June 28, 2012
It has been 3 weeks since I last wrote on this blog. I have been in Los Angeles doing my day job. Something has to pay for this expensive hobby. But the real story is not about Astronomy, it is about people and things that are important. And that is because of:
A Wild Fire near my Home and Observatory on June 27, 2012.
"Click for Larger View"
I was called from work at around 3:00 pm on June 27, by my wife saying that an "Evacuation Warning" had been issued for my home town of Oak City, Utah. I left work and could see the fire burning in the distance 15 miles away. On my way home, the normal roads were closed by the Highway Patrol and I had to make a detour of about 20 miles to get home. I talked to the County Sheriff and he sad the "Warning" was still in effect, but was not yet an "Order". 30 minutes later, the "Warning" became the "Order" and we left our house and observatory in the hands of the local fire fighters. When the "Order" was lifted at 10:00 AM today, we were shocked to see the devastation. As can be seen from the above picture, the fire came within 30 feet of my house. The Observatory is in the background. The trees in the foreground were singed and will most likely die. The fire came raging from the south which is the right side of the picture. Somehow, when it hit our property line, it shifted 90 Degrees and went due east for about a quarter mile which is the top direction of the picture. After that, the wind shifted again and the fire went North. If it had continued North when it hit the fence line, I would have lost the Observatory. As it was, I only lost a garden tractor, and a garden tiller in the fire. As can be seen in the picture the mountain in the background also burned and is still burning. Remarkably, there were no homes lost in this fire. I wish to thank the local volunteer fire department and my wonderful neighbors for their help and concern. Three firefighter were severely burned in the fire. Two of them were "Life Flighted" to a Salt Lake Burn Center. They are doing well as of this writing. My prayers and concern go out the them and their families. I know them well.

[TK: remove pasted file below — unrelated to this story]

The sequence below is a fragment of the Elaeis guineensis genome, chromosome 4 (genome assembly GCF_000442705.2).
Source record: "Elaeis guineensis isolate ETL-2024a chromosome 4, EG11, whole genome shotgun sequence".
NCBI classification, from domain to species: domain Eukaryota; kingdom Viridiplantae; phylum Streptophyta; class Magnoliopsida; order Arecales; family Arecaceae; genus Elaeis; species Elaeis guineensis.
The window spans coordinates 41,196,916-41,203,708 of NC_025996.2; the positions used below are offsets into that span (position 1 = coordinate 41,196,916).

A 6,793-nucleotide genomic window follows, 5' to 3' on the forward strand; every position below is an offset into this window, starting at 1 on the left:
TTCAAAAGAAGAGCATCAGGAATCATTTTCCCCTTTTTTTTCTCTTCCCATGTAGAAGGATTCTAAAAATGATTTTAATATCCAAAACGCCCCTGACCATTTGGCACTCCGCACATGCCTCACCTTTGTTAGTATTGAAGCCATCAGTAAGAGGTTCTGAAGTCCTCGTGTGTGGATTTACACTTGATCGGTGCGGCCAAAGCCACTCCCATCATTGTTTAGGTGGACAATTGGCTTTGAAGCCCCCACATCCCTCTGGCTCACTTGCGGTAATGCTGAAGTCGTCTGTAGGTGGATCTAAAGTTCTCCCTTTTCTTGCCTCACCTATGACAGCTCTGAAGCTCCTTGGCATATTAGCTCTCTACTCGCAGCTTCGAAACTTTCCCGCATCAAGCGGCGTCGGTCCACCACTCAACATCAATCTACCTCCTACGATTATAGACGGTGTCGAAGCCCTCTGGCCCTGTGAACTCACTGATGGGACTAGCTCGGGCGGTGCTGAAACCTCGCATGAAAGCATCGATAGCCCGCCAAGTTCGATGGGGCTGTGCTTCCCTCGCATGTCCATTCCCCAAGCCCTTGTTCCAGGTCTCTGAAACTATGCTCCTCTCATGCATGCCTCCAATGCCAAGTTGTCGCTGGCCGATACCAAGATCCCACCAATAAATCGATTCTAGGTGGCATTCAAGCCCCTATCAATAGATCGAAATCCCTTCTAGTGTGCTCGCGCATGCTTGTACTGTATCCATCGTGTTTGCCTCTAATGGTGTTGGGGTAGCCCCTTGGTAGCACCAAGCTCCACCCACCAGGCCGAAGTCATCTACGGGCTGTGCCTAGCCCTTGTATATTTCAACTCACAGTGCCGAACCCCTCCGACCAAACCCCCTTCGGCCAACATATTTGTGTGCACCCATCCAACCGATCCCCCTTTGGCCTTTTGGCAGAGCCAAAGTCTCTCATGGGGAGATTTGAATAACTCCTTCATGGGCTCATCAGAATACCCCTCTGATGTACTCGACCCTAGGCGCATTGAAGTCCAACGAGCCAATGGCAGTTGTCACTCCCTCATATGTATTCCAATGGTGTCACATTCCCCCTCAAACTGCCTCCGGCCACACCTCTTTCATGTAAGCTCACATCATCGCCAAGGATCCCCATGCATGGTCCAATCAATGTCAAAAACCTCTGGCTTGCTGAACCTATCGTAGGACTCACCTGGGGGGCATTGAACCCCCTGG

June 9, 2012